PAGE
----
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Summary of Operations in ETO
Historical Notes
Distinguished Unit Citation
391st Bombardment Group
Assignments, Combat Operations, Battle Honors
Arrival in the European Theater of Operations
First Combat Missions
Summary of Operations, March 1944

Arrival in the European Theater of Operations

Personnel of the 391st Bombardment Group (M) AAF spent the month of January, 1944, in preparation for and in movement to the European Theater of Operations. When the New Year began, the organization was already broken into sections and "geographically divided". The Flight Echelon, composed of 250 Officers and 57 AC, (see Annex 1), was at Hunter Field, Ga., where modifications were being made on the planes for the flight to the war zone.

At the strike of midnight, New Year's Eve, the Ground Echelon, composed of 67 Officers and 1078 Enlisted Men, was entraining under classified orders (see Annex 1 a) for the New York Port of Embarkation. An advance party consisting of the Ground Executive, Lt. Col. David S. Blackwell; group S-2, Major F. W. Shipley; Group S-3, Major Ernest N. Ljunggren; Group Surgeon, Major Irving S. Essrig; and Group Communications Officer, Captain Lyle N. Edmonds, had already departed for the European Theater of Operations.

Using the Flight Log (see Annex 2) of Col. Gerald E. Williams, Group Commander, the movement of the Flight Echelon can be traced. The planes and crews left Hunter Field, Georgia, for a four and a half hour flight to Morrison Field, West Palm Beach, Florida, on January 3, 1944. they remained there until January 6,, when they departed for Borinquen Field, Puerto Rico, a flight of five and one half hours. The following day, the unit left Borinquen fo rAtkinson Field, British Guiana, on a trip that consumed nearly six hours. A day later saw the planes off again, this time to Belem, Brazil. Another five and a half hour trip, and Natal, Brazil, was reached on January 9. After a two-day stopover here, the planes took off again for the longest hop of the journey, air eight hour and twenty minute flight across the South Atlantic to Ascension Island. On Jan. 11, the flight was resumed from there to Roberts Field, Liberia. At Roberts, the journey was delayed for nine days while the planes and engines were checked and good weather awaited. On 21 Jan., the flight was resumed to Dakar, and on the following day, the next leg took the Echelon to Marrakech, in French Morocco. Here, there was another delay due to weather, and on 29 January the planes left Africa for St. Mawgan, England, where they arrived after a six hour and forty minute flight. The final leg was made on January 30 from St. Mawgan to AAF Station 166. Naturally, all crews and planes did not complete the trip together, and the last to reach the Group's new station arrived on February 24, 1944.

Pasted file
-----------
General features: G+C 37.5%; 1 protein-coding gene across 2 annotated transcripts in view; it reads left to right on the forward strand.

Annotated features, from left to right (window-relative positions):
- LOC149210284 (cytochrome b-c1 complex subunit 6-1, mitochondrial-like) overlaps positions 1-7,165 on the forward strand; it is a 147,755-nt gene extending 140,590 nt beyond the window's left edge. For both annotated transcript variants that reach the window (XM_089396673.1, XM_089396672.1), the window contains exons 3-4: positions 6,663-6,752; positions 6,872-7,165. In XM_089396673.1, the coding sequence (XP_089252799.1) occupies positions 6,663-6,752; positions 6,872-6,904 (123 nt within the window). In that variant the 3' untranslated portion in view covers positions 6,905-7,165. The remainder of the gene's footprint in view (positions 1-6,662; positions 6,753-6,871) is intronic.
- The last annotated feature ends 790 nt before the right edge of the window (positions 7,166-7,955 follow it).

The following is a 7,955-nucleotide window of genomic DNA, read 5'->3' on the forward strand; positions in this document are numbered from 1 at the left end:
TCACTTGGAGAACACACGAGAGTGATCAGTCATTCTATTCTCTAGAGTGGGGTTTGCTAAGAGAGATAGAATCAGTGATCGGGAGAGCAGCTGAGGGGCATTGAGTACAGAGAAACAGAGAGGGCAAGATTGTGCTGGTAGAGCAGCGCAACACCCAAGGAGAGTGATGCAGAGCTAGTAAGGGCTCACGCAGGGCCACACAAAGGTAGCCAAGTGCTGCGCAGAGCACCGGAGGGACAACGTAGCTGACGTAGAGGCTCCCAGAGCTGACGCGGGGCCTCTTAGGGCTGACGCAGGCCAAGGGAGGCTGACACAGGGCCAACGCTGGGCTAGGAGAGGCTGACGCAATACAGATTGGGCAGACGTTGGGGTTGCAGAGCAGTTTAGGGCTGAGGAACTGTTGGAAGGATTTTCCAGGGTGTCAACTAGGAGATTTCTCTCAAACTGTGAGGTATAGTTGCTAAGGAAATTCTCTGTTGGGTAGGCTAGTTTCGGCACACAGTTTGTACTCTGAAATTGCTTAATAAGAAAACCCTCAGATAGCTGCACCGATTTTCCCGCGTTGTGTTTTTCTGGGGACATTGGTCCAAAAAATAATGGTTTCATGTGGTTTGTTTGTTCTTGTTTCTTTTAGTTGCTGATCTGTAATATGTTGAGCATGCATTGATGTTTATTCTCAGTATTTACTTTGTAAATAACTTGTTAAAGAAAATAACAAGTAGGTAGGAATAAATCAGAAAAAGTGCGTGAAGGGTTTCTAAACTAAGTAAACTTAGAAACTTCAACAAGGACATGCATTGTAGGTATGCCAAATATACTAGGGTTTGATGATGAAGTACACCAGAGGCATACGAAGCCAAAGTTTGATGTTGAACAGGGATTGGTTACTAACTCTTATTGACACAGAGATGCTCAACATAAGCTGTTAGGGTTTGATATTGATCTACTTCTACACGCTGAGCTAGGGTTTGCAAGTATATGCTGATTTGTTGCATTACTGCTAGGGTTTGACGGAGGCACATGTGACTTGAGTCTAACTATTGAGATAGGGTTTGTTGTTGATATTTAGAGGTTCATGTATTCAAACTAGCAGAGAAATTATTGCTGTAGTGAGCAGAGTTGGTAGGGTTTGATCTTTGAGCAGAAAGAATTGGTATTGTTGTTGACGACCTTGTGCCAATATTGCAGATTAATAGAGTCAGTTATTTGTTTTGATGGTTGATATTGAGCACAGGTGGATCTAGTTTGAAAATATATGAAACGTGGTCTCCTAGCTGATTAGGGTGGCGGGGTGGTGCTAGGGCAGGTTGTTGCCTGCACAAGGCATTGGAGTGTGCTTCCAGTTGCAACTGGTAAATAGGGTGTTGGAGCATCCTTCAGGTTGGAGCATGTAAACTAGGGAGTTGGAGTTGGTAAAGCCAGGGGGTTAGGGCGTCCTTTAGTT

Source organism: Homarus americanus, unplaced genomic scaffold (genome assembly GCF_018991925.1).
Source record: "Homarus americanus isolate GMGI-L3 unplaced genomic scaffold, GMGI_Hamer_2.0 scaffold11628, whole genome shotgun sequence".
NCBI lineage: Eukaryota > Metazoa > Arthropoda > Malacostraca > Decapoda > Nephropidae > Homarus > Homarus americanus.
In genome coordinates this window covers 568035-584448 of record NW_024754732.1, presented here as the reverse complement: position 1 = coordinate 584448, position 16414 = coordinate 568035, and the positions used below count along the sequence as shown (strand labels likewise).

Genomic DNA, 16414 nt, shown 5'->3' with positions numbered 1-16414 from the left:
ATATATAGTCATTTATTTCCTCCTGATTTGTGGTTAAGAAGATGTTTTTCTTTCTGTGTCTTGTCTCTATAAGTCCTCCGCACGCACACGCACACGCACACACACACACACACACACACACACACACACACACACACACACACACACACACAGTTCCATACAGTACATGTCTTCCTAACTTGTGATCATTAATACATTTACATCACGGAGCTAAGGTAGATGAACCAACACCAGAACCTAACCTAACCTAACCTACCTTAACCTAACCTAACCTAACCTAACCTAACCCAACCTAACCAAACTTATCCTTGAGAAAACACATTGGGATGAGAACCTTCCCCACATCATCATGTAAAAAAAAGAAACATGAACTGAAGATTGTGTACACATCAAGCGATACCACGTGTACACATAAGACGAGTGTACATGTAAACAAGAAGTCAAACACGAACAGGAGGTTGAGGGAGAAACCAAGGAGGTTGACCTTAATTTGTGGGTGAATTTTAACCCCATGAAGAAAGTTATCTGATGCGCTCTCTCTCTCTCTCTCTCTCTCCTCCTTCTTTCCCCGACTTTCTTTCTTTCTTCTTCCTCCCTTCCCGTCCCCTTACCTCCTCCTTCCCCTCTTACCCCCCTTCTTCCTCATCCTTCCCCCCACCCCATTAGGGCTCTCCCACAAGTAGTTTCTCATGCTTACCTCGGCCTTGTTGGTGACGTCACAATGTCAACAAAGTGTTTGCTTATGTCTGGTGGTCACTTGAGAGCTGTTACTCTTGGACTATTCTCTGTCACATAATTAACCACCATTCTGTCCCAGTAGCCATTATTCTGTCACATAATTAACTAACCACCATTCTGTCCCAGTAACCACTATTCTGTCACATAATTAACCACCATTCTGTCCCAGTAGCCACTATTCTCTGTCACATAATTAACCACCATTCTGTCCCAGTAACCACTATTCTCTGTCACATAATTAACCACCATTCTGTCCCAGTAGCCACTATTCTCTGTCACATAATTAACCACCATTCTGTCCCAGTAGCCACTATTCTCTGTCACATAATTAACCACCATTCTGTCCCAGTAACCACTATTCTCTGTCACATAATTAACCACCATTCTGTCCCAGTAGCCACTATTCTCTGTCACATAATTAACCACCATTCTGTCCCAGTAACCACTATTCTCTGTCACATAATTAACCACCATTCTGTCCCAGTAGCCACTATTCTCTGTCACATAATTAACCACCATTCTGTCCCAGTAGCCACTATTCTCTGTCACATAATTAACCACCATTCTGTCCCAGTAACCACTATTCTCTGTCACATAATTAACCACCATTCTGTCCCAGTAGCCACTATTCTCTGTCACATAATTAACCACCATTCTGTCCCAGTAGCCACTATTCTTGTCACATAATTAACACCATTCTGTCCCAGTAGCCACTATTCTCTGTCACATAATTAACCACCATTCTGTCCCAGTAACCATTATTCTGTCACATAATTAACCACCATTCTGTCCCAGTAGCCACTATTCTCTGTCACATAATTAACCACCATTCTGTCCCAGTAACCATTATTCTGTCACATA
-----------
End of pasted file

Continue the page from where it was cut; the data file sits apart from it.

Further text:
Meanwhile, the Ground Echelon had departed from Godman Field, Ft. Knox, 'Kentucky, for Camp Shanks, New York, under the designation of Shipment "1458-A, B, C, D, and E." Here, the Group underwent an intensive physical and psychological training program to prepare it for the trip abroad. On the evening of January 16, these men boarded His Majesty's Transport Ile de France which sailed the following day from New York harbor. The transport docked at Gourock, Scotland, on January 25, 1944. The round Echelon entrained on the following two days for AAF Station 166, and had set "housekeeping" by the time the first planes and crews of the Air Echelon arrived.

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